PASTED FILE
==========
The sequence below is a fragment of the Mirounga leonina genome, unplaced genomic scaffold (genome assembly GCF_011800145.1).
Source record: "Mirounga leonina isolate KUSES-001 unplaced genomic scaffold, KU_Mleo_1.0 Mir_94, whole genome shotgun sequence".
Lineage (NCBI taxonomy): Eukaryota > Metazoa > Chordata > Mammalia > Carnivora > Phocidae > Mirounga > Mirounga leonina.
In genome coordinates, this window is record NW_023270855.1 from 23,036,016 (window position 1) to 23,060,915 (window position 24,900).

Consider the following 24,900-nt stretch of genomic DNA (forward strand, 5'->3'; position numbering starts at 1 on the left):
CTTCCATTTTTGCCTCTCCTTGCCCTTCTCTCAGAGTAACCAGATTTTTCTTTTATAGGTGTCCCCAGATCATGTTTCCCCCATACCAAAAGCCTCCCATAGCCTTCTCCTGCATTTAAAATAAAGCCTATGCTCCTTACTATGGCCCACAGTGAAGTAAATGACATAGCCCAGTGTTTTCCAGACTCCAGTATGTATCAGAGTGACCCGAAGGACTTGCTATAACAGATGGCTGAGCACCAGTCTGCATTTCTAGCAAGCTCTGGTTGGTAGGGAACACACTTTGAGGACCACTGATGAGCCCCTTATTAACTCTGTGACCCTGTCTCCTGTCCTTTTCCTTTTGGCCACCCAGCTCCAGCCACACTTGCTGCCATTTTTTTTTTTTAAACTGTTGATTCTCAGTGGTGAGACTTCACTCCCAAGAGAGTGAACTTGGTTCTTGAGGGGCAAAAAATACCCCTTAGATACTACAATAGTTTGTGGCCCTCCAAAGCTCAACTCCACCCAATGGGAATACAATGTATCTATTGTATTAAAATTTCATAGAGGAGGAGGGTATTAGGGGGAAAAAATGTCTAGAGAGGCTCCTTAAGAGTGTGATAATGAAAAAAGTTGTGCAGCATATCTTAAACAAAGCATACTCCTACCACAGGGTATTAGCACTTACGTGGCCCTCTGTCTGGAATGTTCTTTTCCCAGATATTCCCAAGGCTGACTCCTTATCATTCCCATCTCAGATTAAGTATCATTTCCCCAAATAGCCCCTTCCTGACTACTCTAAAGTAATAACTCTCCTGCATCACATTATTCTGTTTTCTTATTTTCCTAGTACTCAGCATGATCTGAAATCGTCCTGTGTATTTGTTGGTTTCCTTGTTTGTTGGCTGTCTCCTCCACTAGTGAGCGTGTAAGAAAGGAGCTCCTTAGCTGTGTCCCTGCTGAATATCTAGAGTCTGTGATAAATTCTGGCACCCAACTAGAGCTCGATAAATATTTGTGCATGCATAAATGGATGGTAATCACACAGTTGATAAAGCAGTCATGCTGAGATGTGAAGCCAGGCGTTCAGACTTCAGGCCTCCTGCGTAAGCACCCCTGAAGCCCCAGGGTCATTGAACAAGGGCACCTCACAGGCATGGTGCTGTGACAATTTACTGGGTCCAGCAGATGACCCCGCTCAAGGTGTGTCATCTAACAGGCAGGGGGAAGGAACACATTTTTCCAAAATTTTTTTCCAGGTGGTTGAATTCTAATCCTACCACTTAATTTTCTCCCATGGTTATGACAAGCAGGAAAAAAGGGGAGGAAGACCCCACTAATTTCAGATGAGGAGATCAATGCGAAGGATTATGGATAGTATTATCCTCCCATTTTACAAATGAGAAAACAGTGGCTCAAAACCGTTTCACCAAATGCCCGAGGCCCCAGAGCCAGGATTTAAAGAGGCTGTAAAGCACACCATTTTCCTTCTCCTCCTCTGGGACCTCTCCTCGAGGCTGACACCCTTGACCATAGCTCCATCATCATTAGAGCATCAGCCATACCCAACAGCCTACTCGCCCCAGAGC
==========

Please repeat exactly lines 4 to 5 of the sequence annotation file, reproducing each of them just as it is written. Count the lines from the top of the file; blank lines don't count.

In genome coordinates, this window is record NW_023270855.1 from 23,036,016 (window position 1) to 23,060,915 (window position 24,900).

Consider the following 24,900-nt stretch of genomic DNA (forward strand, 5'->3'; position numbering starts at 1 on the left):